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Acta Neurochirurgica

, Volume 160, Issue 10, pp 1945–1953 | Cite as

Vascular responses to abrupt blood flow change after bypass surgery for complex intracranial aneurysms

  • Hiroharu Kataoka
  • Yasuhide Makino
  • Kiyofumi Takanishi
  • Yohei Kimura
  • Kenji Takamura
  • Takanobu Yagi
  • Satoshi Iguchi
  • Akihide Yamamoto
  • Hidehiro Iida
  • Soshiro Ogata
  • Kunihiro Nishimura
  • Masanori Nakamura
  • Mitsuo Umezu
  • Koji Iihara
  • Jun C Takahashi
Original Article - Vascular Neurosurgery - Aneurysm
Part of the following topical collections:
  1. Vascular Neurosurgery – Aneurysm

Abstract

Background

Bypass surgery for complex intracranial aneurysms (IAs) results in drastic blood flow changes in intracranial arteries. The aim of the study was to elucidate how vessels adapt to blood flow changes after bypass surgery with phase-contrast magnetic resonance imaging (PC-MRI).

Methods

This is a prospective observational study to assess changes of the blood flow in intracranial arteries after bypass surgery for IAs. Flow rates and vessel diameters were measured with PC-MRI in 52 intracranial arteries of 7 healthy volunteers and 31 arteries of 8 IA patients who underwent bypass surgery. Wall shear stress (WSS) was calculated with the Hagen-Poiseuille formula. In 18 arteries of 5 patients, the same measurement was performed 1, 3, and 12 months after surgery.

Results

PC-MRI showed a strong positive correlation between the flow rate and the third power of vessel diameter in both healthy volunteers (r = 0.82, P < 0.0001) and IA patients (r = 0.90, P < 0.0001), indicating the constant WSS. Of the 18 arteries in 5 patients, WSS increased in 7 arteries and decreased in 11 arteries immediately after surgery. In the WSS-increased group, WSS returned to the preoperative value in the third postoperative month. In the WSS-decreased group, WSS increased in the 12th month, but did not return to the preoperative level.

Conclusions

In a physiological state, WSS was constant in intracranial arteries. Changed WSS after bypass surgery tended to return to the preoperative value, suggesting that vessel diameter and flow rate might be controlled so that WSS remains constant.

Keywords

Intracranial aneurysm Bypass surgery Phase contrast Magnetic resonance imaging Wall shear stress 

Abbreviations

IA

Intracranial aneurysm

PC-MRI

Phase-contrast magnetic resonance imaging

WSS

Wall shear stress

EC-IC bypass

Extracranial-intracranial bypass

RA

Radial artery

SV

Saphenous vein

ICA

Internal carotid artery

MCA

Middle cerebral artery

STA

Superficial temporal artery

SCA

Superior cerebellar artery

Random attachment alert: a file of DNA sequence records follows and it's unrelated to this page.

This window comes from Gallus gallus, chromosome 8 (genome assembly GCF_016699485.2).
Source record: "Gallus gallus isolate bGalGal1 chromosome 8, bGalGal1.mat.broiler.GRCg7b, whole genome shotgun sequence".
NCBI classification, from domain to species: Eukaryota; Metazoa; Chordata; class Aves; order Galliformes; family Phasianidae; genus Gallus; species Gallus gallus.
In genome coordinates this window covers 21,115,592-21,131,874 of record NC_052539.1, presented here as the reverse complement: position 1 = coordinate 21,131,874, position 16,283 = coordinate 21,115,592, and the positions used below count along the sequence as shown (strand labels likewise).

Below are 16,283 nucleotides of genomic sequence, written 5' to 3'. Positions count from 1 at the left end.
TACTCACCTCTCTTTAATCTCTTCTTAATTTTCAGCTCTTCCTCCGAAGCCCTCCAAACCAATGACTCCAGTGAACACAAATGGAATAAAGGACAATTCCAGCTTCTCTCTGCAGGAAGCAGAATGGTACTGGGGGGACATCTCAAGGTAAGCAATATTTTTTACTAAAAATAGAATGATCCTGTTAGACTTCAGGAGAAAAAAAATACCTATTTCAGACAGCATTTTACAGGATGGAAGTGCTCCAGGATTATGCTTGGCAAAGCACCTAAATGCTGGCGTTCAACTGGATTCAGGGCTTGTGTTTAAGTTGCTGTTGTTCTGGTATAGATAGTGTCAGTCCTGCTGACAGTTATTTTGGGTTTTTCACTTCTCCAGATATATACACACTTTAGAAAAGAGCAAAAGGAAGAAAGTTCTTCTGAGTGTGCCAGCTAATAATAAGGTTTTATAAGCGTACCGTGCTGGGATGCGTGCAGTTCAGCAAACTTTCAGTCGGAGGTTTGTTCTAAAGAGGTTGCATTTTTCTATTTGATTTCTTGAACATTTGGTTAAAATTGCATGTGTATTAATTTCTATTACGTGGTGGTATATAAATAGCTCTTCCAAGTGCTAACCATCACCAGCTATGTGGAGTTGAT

NEX

Number of excitations

VENC

Velocity encoding

FOV

Field of view

ANOVA

Analysis of variance

EC

Endothelial cell

SMC

Smooth muscle cell

Notes

Acknowledgements

The authors would like to thank Yoshifumi Hayashi M.D. and Hirotaka Yoshida M.D. at Kitahara International Hospital, Tokyo, Japan, for PC-MRI measurements of healthy volunteers.

Funding

This work was supported in part by Grants-in-aid for Scientific Research (grant numbers: 24592150 and 15H04952) from the Japan Society for the Promotion of Science and The Ministry of Education, Culture, Sports, Science, and Technology of Japan.

Compliance with ethical standards

Conflict of interest

The authors declare that they have no conflict of interest.

Ethical approval

All procedures performed in studies involving human participants were in accordance with the ethical standards of the institutional research committee and with the 1964 Helsinki declaration and its later amendments. This study was approved by the Institutional Review Board at our institutes.

Informed consent

Informed consent was obtained from all individual participants included in the study.

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Copyright information

© Springer-Verlag GmbH Austria, part of Springer Nature 2018

Authors and Affiliations

  • Hiroharu Kataoka
    • 1
    • 2
  • Yasuhide Makino
    • 1
    • 2
  • Kiyofumi Takanishi
    • 3
  • Yohei Kimura
    • 3
  • Kenji Takamura
    • 3
  • Takanobu Yagi
    • 3
  • Satoshi Iguchi
    • 4
  • Akihide Yamamoto
    • 4
  • Hidehiro Iida
    • 4
  • Soshiro Ogata
    • 5
  • Kunihiro Nishimura
    • 5
  • Masanori Nakamura
    • 6
  • Mitsuo Umezu
    • 3
  • Koji Iihara
    • 7
  • Jun C Takahashi
    • 1
  1. 1.Department of NeurosurgeryNational Cerebral and Cardiovascular CenterKyotoJapan
  2. 2.Department of Neurosurgery, Graduate School of MedicineKyoto UniversityKyotoJapan
  3. 3.Center for Advanced Biomedical Science (TWIns)Waseda UniversityTokyoJapan
  4. 4.Department of Investigative RadiologyNational Cerebral and Cardiovascular Center Research InstituteOsakaJapan
  5. 5.Center for Cerebral and Cardiovascular Disease InformationNational Cerebral and Cardiovascular CenterSuitaJapan
  6. 6.Department of Mechanical EngineeringNagoya Institute of TechnologyNagoyaJapan
  7. 7.Department of Neurosurgery, Graduate School of Medical SciencesKyushu UniversityFukuokaJapan

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